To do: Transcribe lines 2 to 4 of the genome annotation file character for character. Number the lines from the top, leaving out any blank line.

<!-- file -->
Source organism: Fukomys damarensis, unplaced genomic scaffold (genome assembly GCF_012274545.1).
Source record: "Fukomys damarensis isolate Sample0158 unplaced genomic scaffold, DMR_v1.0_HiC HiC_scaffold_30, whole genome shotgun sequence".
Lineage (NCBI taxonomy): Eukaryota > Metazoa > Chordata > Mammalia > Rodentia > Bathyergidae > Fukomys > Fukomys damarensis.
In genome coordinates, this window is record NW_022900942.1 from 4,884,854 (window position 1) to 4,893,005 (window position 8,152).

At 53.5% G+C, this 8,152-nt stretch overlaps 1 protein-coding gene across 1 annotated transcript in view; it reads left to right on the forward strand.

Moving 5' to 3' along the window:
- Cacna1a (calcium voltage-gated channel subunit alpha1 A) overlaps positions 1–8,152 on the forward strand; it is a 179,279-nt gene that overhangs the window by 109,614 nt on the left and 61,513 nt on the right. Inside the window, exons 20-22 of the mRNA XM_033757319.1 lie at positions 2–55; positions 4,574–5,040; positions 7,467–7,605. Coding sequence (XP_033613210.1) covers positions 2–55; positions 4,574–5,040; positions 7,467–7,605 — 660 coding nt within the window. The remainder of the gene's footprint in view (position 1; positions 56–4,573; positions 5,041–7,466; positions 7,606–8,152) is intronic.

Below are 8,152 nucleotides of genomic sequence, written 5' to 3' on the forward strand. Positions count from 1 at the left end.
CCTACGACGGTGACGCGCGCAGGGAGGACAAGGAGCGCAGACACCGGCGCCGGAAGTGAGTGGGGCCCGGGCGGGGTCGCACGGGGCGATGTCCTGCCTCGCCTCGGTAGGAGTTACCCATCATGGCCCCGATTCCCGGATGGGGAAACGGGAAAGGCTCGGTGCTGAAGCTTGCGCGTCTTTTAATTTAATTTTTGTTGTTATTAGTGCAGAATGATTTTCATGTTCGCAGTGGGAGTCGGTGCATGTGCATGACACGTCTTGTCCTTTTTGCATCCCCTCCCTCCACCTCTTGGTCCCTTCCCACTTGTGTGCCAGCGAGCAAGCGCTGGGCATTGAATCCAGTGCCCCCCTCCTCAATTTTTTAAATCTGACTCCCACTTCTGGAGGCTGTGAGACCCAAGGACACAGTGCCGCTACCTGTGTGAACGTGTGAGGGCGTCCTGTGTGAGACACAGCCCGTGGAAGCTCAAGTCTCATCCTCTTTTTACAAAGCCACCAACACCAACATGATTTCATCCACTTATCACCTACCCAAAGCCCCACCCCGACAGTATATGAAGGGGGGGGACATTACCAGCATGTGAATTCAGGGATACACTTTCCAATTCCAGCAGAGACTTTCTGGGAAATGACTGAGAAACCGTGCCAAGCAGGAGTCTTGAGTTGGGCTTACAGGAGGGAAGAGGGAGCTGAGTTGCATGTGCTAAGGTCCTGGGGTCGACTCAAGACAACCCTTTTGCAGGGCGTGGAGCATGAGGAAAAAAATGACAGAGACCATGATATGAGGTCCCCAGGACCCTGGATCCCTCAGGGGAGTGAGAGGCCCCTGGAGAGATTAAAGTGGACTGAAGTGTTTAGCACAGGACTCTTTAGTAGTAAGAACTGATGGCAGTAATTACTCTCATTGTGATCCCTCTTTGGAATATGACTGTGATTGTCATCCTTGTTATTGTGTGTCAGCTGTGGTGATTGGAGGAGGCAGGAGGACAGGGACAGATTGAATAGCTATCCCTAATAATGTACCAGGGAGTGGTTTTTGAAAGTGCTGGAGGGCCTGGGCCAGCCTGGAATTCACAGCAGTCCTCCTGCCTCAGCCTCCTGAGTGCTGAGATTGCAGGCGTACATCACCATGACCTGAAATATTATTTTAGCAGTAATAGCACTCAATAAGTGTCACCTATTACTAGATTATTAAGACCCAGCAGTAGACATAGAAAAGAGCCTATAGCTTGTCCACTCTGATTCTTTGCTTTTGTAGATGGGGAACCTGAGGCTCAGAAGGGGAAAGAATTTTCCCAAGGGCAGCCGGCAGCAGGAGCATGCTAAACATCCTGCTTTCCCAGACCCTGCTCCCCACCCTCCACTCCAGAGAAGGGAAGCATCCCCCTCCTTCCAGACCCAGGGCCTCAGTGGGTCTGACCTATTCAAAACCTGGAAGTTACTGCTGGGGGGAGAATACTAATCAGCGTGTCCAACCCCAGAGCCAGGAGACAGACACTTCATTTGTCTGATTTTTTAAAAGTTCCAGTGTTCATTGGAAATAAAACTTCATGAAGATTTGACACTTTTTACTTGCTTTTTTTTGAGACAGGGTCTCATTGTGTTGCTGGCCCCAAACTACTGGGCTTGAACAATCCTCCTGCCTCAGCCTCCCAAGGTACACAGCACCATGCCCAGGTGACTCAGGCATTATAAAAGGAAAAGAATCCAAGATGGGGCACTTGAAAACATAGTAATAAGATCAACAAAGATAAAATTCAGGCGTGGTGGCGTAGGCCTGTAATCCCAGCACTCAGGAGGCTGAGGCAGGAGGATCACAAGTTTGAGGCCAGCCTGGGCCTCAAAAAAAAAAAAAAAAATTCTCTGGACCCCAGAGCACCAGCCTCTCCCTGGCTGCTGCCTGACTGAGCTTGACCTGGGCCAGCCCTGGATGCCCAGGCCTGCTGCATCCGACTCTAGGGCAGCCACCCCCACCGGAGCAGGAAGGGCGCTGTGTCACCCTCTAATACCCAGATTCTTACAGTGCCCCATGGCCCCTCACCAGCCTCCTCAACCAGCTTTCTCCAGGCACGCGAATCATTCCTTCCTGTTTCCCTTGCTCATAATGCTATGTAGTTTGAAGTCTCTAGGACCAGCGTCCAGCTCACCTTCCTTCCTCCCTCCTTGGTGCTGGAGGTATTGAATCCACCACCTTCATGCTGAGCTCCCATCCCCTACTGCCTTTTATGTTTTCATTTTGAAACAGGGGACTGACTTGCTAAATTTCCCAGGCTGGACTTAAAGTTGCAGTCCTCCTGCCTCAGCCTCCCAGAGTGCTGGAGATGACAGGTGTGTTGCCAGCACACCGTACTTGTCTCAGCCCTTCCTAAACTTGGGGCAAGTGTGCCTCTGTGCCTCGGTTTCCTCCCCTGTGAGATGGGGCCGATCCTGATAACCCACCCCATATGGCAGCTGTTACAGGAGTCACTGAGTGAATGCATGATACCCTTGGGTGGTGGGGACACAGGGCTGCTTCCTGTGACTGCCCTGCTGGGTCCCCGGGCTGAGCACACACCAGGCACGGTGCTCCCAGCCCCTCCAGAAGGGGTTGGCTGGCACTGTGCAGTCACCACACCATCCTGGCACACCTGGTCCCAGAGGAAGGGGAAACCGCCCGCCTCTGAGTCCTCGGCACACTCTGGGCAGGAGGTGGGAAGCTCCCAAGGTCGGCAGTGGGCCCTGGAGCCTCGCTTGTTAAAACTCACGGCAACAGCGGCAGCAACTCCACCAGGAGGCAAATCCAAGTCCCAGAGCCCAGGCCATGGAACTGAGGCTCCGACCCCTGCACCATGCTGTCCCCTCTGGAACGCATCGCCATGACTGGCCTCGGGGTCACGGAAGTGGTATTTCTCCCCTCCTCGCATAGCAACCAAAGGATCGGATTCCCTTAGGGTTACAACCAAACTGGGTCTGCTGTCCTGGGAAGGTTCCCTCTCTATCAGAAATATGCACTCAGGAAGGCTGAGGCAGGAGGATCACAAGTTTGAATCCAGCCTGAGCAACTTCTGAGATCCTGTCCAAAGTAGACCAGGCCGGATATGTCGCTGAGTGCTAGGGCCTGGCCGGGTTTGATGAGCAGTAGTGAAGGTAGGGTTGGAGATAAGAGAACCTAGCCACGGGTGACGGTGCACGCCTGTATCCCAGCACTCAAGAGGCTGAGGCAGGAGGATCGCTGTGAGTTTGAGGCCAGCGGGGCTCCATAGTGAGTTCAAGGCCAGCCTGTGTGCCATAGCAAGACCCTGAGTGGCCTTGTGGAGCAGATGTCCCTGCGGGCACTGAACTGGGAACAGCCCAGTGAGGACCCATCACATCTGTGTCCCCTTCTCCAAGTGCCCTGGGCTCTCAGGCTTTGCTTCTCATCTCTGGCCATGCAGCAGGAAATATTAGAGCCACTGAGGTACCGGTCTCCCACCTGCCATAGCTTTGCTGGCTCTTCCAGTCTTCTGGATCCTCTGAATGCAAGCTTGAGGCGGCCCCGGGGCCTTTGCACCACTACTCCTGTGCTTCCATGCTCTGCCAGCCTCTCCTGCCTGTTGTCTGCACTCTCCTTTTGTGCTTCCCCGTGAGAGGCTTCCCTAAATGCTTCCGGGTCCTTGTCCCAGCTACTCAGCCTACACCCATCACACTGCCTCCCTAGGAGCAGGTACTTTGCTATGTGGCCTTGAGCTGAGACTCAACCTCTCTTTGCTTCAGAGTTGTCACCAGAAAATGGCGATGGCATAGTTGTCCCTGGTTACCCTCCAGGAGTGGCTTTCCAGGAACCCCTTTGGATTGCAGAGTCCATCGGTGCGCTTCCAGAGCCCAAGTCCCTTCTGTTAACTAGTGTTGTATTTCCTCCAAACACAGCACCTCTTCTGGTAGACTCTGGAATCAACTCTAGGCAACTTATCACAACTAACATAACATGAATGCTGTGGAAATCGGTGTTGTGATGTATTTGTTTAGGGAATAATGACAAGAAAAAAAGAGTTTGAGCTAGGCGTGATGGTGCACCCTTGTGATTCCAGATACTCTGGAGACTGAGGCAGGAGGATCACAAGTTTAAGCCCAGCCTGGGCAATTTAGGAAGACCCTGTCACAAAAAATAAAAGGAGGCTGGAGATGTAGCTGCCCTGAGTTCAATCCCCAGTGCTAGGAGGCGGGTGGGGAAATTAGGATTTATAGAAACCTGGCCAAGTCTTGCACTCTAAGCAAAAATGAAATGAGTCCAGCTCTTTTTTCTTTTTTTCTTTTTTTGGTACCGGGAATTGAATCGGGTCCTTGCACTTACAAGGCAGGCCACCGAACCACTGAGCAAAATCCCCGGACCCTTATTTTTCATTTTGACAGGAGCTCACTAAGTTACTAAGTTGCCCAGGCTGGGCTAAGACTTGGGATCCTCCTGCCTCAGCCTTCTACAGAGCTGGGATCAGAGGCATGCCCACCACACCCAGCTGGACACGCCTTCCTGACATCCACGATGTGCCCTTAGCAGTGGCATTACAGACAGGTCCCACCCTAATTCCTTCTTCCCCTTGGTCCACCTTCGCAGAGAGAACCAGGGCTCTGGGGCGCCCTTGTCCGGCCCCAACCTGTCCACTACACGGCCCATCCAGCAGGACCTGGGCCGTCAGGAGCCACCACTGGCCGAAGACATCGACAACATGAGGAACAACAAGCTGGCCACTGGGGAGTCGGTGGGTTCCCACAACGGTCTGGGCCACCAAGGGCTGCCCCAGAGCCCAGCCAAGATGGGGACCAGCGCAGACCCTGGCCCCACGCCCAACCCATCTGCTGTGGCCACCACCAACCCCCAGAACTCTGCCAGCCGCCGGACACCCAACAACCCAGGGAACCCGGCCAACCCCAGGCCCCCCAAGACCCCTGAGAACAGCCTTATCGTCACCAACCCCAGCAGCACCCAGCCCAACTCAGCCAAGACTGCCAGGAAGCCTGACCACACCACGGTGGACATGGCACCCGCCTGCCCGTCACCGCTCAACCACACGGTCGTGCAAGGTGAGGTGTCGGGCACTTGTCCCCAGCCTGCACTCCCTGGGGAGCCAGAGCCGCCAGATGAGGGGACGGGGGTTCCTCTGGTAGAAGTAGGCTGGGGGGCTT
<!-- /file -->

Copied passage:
Source record: "Fukomys damarensis isolate Sample0158 unplaced genomic scaffold, DMR_v1.0_HiC HiC_scaffold_30, whole genome shotgun sequence".
Lineage (NCBI taxonomy): Eukaryota > Metazoa > Chordata > Mammalia > Rodentia > Bathyergidae > Fukomys > Fukomys damarensis.
In genome coordinates, this window is record NW_022900942.1 from 4,884,854 (window position 1) to 4,893,005 (window position 8,152).